3. While doing all this cleaning and cooking, I’ve worn a headscarf – close to a babushka – to keep my hair back, the sweat off my face, and as a preventative measure for headaches (my zia told me it would work, so there!). I think this says it all. I wore it with no shame and I really believe it prevents headaches, even though medical science repeatedly tells me that’s hogwash. Wait, this might be two signs I’ve entered Italian mamma-dom.
4. I have pope towels. Ok, this one also goes back some time. What are pope towels you ask? They are the kind of towels you reserve for when the pope is coming for a visit or that you use just for decoration and not for actual use. You don’t use these fancy towels for your average Giuseppe. I also have pope sheets, pope glasses, and pope espresso cups. I’m sure my collection of pope pieces will only grow over the years. When the collection is full, my transformation will be 100 percent complete. I wonder if some Italian nonna will then present me with a diploma that I could put on my resume.
Our friend Agostino d’Ambra recently traveled from Ischia, Italy to spend three weeks with us while he studied English at Berlitz in New York. (Check out the photo album “Agostino in America“.) When Agostino called to say he arrived in Ischia, he said now that he was gone, I would be getting a break. After all, I would brown bag lunch for Agostino and my husband Antonio, wash their clothes, clean the bathrooms (and the rest of the house), make all the beds — oh and work full time and cook us all dinner. Alas, however, there is no rest for weary me. My mom took off for Florida, where she is awaiting the arrival of her first granddaughter. And I’m here continuing my free cleaning service for my hubby, my father (in mamma’s absence), and myself.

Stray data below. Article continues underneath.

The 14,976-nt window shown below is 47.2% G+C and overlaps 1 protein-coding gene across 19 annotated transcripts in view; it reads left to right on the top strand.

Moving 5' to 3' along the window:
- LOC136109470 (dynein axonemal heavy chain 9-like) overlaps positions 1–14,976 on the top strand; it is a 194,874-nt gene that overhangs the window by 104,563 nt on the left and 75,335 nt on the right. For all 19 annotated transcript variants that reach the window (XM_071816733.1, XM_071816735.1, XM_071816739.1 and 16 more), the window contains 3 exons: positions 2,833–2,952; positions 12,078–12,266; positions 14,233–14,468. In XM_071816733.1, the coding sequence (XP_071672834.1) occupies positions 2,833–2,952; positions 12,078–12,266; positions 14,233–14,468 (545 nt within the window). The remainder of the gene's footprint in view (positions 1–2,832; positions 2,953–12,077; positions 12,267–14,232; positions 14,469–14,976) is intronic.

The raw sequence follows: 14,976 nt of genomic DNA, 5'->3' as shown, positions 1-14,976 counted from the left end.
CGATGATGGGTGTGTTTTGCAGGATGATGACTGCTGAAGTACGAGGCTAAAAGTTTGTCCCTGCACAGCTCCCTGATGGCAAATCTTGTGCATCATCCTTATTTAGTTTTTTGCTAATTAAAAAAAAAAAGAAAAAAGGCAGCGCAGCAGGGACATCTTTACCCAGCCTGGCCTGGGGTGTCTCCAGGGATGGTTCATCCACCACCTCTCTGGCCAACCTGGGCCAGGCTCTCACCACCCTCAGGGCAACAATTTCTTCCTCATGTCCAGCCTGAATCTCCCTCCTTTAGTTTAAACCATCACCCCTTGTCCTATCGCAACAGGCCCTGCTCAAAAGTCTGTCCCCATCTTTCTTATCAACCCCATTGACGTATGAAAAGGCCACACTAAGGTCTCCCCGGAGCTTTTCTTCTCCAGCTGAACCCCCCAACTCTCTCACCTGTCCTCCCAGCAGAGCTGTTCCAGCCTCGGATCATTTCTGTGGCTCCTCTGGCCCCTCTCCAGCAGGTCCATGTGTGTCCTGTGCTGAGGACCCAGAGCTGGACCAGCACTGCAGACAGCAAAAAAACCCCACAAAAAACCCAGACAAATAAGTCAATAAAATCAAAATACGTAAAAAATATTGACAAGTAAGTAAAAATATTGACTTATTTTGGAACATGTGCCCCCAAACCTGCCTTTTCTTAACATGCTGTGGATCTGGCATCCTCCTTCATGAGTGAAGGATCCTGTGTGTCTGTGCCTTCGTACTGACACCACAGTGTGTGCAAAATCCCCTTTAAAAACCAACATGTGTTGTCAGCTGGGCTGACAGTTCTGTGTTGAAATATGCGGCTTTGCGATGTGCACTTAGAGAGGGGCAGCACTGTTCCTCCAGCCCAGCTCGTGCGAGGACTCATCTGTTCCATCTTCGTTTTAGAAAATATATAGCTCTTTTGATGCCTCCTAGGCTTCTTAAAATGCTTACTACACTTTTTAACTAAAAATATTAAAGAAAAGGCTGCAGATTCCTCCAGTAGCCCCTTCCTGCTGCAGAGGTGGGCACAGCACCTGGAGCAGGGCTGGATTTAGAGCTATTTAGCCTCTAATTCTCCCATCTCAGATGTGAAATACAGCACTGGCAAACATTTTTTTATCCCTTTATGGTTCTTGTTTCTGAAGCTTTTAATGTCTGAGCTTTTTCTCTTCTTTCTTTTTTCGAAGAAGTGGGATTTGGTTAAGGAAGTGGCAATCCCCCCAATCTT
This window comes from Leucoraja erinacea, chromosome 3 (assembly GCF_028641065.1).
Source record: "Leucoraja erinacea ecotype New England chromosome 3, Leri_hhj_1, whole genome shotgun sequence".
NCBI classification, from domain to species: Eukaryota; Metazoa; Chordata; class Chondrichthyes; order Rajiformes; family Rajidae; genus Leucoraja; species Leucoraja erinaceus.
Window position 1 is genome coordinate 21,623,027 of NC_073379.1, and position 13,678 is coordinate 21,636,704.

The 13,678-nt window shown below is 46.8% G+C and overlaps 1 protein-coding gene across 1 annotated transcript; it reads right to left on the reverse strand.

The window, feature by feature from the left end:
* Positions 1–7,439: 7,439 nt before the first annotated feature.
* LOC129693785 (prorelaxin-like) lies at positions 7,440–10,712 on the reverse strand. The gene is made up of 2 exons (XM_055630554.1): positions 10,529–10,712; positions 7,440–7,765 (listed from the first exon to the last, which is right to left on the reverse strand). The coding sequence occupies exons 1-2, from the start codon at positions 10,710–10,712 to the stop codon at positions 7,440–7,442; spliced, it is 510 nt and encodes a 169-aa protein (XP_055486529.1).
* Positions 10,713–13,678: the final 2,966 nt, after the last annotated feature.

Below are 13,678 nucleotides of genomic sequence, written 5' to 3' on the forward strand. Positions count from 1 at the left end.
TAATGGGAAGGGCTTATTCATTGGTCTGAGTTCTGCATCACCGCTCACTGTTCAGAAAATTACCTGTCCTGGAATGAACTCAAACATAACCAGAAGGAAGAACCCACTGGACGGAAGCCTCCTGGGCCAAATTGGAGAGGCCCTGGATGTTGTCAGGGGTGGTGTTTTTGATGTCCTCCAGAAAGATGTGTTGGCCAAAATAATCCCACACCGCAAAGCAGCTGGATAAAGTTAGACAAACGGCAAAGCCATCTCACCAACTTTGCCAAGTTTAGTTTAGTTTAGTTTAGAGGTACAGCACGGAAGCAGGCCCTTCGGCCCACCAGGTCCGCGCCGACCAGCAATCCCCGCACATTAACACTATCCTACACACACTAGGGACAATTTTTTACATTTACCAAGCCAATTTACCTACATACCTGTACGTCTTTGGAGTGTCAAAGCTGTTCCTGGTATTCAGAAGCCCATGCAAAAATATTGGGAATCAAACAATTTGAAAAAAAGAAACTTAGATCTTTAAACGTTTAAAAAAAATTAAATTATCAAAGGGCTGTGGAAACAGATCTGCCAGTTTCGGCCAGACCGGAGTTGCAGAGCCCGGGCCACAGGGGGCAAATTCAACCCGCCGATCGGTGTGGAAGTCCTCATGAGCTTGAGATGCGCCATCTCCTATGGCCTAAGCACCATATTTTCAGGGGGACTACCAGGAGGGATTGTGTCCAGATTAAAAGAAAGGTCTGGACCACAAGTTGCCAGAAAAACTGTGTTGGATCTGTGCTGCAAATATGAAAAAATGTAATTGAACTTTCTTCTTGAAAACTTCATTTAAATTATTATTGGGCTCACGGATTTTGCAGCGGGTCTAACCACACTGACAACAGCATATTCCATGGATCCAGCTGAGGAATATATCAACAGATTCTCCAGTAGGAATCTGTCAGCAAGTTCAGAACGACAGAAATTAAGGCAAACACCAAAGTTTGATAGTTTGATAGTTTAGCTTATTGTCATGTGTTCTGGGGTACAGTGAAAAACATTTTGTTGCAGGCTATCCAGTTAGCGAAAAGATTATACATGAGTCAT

I’m madly in love with my husband Antonio and totally devoted to him, and I love Agostino and our male friends who have stayed in our home. (There have been quite a few of them; my family, in fact, has been jokingly referring to our house as a hotel with all the guests we’ve recently hosted from Ischia.) And my father is the greatest man I know. But man boys — especially those with lots of sisters, who used to clean up after them — are messy. If we all lived by a few simple rules, our lives would be much easier. (Let me add that this blog is also a clever way of introducing you to the various articles I’ve recently written for the About.com Newlyweds site about spring cleaning and isn’t necessarily a reflection of anyone in particular although the guilty know who they are.) If I ever have sons (or daughters for that matter), I’m going to teach them these rules, have them write them on the blackboard 100 times, and etch them into their brain matter.
Rules for Boys (and Messy Girls)
1. There’s no shame in a man — even an Italian mamma’s boy of a man — making his own bed, folding his own laundry (or dare I say, even washing it).
2. If there’s still olive oil in your dish, it is not clean. You need soap and water (preferably hot) to clean a dish.
3. Always put the milk back in the fridge when you’re done with it. Don’t put back an empty milk carton. Put that in the garbage or recyclables (if you’re responsible and it is possible in your community).
4. Follow directions, as in listen when I tell you how to divide the garbage for recycling.
5. Flush the toilet. Clean the bowl, at least a bit if you leave behind anything yucky.
6. This reminds me of when my cousin was a newlywed and gave a glorious, passionate speech at Sunday lunch about tire tracks on underwear and how men should, “Wipe and look, wipe and look, wipe and look — and you’re not done until the paper comes out clean.” Sage advice indeed.
(EDITOR’S NOTE – My husband Antonio is a fanatic about using a bidet and never ever has broken any of these bathroom rules and is in fact probably cleaner than me when it comes to his throne. I’d be remiss if I led you to believe otherwise. But this is another story for another blog.)
7. More sage advice – pee in the bowl and only in the bowl, not on the floor and certainly not on the wall. Ever.
8. A couch or chair is not a closet. Pick up those clothes and put them away.
9. Odor eaters and bleach are our dear, dear friends.
Boys, even though I know you’ll never follow any of these rules, I still love you all. Just be sure to thank me when I’m done cleaning up. (My husband and his friends and my father always do.) Now, I’m off to spend my lunch hour ironing and preparing dough for tonight’s pizza dinner before returning to my desk to continue reporting my latest stories and updating my Web sites. Maybe I’ll find time to eat, too. It never ends. Never. Ever. Never.